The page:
I’ve been asked this question quite a bit lately: “my relative passed away.  He/she had a car, not really worth all that much.  Is there a way we can just transfer that without a court proceeding?” The short answer is . . . maybe. As with many legal questions, it depends on the specific facts and circumstances of your situation. For example, if the automobile was in a trust (not something I recommend), then you must transfer it according to the terms of the trust. And, if there is property that would require opening a probate estate to transfer it, then the automobile will be a part of that probate estate.

But, Michigan does have a quick transfer procedure available if certain requirements are met. The requirements are:

  • The total values of the vehicles (all together) must be under $60,000, and
  • There must be no other property for which a probate proceeding (formal or informal) is necessary.

If your situation meets those requirements, you can use this Secretary of State Form TR-29 to transfer the vehicle(s) to the deceased person’s heirs.  The person signing the form certifies that there is no probate proceeding pending for the decedent’s estate and that no probate proceeding will be started in the future. If available, the vehicle title must be attached to this form. The form requires that the following vehicle information be provided: year, make, body style, vehicle number, and title number. If the vehicle is being transferred to someone other than the surviving spouse, the surviving spouse must certify that the title is free of all liens.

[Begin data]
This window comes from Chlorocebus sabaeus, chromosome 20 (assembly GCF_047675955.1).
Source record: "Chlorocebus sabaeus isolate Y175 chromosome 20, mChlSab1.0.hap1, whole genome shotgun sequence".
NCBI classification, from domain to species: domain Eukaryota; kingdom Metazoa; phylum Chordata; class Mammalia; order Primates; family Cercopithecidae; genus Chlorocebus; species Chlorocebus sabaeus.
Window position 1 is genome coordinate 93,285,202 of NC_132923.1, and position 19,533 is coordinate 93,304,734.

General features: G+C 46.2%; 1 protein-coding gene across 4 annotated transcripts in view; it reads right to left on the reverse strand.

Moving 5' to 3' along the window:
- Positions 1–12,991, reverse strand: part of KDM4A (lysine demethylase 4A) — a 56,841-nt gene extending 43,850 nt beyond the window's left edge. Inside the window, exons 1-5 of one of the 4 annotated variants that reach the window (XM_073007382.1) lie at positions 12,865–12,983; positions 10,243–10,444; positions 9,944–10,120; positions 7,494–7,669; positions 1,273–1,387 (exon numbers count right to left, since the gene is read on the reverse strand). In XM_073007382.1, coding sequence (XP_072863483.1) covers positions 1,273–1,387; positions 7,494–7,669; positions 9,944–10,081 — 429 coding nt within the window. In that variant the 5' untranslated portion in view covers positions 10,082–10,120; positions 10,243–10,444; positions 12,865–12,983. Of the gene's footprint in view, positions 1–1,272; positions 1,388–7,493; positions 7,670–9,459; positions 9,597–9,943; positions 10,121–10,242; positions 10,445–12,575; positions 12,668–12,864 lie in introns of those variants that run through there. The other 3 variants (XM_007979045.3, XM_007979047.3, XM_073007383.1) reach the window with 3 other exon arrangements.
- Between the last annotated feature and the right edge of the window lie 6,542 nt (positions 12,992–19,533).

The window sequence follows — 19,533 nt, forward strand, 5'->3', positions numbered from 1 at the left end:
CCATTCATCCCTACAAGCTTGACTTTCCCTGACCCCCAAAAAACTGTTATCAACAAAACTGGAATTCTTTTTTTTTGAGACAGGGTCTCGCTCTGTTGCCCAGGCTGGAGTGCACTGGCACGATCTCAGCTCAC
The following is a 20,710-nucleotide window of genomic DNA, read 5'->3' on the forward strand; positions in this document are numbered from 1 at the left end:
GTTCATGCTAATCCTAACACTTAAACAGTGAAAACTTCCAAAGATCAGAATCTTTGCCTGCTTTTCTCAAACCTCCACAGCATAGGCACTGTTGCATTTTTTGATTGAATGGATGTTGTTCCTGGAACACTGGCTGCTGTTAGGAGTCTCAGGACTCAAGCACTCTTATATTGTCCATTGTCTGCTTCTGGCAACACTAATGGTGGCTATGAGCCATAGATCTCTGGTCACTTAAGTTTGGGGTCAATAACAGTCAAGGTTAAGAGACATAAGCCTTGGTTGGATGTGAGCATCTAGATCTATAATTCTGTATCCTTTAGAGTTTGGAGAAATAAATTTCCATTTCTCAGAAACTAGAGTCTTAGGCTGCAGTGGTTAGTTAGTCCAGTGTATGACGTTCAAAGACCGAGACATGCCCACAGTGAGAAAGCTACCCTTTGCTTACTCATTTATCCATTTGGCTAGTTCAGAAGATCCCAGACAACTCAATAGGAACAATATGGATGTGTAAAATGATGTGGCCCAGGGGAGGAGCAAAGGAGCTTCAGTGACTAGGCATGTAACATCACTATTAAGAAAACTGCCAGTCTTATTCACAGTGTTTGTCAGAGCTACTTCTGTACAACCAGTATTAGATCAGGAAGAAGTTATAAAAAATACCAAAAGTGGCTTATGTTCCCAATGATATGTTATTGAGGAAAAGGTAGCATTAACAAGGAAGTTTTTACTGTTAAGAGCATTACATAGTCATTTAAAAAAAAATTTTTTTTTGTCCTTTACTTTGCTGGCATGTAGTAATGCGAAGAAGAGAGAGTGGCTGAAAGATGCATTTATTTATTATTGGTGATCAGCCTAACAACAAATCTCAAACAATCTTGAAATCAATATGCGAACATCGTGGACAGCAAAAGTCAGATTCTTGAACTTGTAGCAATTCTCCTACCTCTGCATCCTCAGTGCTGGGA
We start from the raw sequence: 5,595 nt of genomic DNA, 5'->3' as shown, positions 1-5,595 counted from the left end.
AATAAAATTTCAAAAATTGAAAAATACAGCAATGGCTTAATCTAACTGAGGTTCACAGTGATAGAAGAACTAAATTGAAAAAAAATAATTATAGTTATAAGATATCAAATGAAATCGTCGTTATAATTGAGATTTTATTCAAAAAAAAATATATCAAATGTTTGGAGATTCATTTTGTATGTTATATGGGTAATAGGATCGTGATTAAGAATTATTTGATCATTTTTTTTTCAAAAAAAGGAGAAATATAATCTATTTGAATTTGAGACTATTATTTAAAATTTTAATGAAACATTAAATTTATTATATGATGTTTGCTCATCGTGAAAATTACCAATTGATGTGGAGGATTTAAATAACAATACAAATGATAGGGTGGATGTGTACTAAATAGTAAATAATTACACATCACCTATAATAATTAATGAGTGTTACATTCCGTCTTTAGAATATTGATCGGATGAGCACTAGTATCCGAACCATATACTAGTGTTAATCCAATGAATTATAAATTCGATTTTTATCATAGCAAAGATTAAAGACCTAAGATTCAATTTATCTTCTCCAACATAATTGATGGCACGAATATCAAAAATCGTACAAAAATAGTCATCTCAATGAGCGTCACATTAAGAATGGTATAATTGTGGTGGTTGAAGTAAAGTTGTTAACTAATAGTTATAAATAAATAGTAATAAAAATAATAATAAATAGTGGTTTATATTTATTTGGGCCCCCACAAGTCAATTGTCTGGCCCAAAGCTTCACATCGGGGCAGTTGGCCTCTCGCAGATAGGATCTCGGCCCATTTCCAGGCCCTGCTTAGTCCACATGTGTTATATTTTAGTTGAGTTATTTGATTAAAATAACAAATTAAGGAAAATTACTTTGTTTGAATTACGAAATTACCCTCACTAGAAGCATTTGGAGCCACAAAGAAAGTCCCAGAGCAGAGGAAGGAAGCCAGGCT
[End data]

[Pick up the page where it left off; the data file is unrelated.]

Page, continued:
You can find some additional helpful information at this State of Michigan website.  Have questions? Contact us here.


Michael Lichterman is an estate planning and elder law attorney who helps families and business owners create a lasting legacy through caring and comprehensive planning.  This goes beyond merely planning for “stuff” – it’s about who you are and what is important to you.  He focuses on estate, charitable, and asset protection planning for all generations (“young” and “experienced”), the “sandwich generation” (caring for parents and children), doctors/physicians, nurses, lawyers, dentists, professionals with minor children, family owned businesses, medicaid planning, and medicaid qualification  He enjoys creating life long relationships with his clients centered and is honored to consider many client families as close friends.